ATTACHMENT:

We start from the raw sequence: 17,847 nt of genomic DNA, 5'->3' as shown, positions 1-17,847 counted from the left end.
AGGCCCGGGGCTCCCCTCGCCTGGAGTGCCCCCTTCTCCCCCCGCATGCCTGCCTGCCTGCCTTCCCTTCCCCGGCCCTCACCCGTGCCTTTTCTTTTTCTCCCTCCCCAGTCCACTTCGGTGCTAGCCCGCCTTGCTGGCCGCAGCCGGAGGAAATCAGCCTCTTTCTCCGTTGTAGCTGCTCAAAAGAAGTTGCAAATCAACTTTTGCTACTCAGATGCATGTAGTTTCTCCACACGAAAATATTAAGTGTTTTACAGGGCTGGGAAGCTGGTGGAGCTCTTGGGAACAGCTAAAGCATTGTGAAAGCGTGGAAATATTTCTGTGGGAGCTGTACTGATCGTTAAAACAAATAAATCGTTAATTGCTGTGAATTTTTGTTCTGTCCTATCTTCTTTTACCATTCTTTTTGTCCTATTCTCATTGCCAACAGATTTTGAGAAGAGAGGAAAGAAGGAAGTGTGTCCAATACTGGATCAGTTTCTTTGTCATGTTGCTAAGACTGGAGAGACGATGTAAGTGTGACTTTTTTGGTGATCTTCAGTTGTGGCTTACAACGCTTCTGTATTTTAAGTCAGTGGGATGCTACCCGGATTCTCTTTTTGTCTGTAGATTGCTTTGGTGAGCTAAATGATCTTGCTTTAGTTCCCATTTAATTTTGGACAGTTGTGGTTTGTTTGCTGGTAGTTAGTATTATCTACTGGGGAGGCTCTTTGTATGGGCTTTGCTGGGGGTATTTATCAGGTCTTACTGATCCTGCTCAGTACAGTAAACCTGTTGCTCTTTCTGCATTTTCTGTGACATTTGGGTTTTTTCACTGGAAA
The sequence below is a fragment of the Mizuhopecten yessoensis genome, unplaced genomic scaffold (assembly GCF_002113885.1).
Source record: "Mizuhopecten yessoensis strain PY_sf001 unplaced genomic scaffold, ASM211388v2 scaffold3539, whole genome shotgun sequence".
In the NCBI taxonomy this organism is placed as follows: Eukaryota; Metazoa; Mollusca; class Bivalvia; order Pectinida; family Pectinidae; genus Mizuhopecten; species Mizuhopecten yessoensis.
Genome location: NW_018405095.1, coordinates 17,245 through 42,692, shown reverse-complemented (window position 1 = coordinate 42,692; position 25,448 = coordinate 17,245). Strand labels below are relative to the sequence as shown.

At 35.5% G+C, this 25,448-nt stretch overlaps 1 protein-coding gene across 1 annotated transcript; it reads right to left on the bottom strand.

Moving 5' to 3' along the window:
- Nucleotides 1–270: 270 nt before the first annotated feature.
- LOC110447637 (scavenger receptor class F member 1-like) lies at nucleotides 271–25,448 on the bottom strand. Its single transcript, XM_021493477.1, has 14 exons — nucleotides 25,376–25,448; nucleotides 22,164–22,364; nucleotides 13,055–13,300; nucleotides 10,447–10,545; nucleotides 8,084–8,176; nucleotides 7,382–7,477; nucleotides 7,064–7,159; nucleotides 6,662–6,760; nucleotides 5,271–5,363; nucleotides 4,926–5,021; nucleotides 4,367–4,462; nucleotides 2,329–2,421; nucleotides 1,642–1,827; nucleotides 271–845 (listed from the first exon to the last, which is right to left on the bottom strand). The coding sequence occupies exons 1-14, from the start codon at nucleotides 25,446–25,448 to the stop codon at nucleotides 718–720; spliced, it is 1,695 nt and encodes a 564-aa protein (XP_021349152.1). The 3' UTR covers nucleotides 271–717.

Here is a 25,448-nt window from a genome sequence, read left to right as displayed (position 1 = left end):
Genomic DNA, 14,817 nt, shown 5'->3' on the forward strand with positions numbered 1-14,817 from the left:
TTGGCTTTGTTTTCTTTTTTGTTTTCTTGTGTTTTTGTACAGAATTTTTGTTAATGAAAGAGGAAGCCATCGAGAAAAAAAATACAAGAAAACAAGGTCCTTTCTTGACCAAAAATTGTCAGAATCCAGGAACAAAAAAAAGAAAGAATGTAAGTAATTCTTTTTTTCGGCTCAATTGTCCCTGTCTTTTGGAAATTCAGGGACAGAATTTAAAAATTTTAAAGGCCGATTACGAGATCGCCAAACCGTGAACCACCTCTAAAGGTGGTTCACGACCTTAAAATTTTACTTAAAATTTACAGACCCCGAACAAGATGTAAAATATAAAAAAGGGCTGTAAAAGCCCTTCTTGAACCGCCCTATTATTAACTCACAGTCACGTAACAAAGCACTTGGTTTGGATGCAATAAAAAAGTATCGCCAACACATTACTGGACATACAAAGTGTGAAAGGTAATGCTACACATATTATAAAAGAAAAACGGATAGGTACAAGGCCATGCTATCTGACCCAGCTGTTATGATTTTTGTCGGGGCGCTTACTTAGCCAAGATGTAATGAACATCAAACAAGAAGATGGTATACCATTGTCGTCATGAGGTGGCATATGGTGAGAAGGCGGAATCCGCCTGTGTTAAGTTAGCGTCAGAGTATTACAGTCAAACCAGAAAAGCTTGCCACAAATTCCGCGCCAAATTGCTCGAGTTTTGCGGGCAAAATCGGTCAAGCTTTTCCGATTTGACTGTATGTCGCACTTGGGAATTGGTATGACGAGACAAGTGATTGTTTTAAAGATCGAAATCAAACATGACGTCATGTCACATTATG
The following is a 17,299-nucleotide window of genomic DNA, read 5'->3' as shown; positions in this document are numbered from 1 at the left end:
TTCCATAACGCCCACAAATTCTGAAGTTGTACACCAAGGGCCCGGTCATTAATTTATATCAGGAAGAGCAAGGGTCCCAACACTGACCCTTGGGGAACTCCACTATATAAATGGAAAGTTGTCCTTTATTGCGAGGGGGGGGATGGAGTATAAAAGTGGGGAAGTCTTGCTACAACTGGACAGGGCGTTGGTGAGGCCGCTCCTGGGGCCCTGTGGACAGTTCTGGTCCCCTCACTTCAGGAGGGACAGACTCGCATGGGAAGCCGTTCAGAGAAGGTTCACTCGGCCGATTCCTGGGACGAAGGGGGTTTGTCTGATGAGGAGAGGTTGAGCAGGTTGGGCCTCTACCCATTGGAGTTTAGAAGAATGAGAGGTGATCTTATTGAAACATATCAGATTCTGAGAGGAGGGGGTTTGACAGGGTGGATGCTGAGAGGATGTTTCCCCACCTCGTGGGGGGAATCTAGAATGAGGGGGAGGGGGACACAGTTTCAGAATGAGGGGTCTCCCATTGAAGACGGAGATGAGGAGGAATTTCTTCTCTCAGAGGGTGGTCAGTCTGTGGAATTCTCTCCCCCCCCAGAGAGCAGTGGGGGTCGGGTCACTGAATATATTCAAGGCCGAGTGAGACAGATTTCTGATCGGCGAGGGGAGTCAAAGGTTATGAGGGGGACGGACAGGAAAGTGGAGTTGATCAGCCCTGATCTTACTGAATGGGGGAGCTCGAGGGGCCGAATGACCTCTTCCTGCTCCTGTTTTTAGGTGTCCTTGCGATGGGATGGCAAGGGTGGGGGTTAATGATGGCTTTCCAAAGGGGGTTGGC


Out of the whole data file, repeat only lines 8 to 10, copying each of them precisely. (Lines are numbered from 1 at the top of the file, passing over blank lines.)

Moving 5' to 3' along the window:
- Nucleotides 1–270: 270 nt before the first annotated feature.
- LOC110447637 (scavenger receptor class F member 1-like) lies at nucleotides 271–25,448 on the bottom strand. Its single transcript, XM_021493477.1, has 14 exons — nucleotides 25,376–25,448; nucleotides 22,164–22,364; nucleotides 13,055–13,300; nucleotides 10,447–10,545; nucleotides 8,084–8,176; nucleotides 7,382–7,477; nucleotides 7,064–7,159; nucleotides 6,662–6,760; nucleotides 5,271–5,363; nucleotides 4,926–5,021; nucleotides 4,367–4,462; nucleotides 2,329–2,421; nucleotides 1,642–1,827; nucleotides 271–845 (listed from the first exon to the last, which is right to left on the bottom strand). The coding sequence occupies exons 1-14, from the start codon at nucleotides 25,446–25,448 to the stop codon at nucleotides 718–720; spliced, it is 1,695 nt and encodes a 564-aa protein (XP_021349152.1). The 3' UTR covers nucleotides 271–717.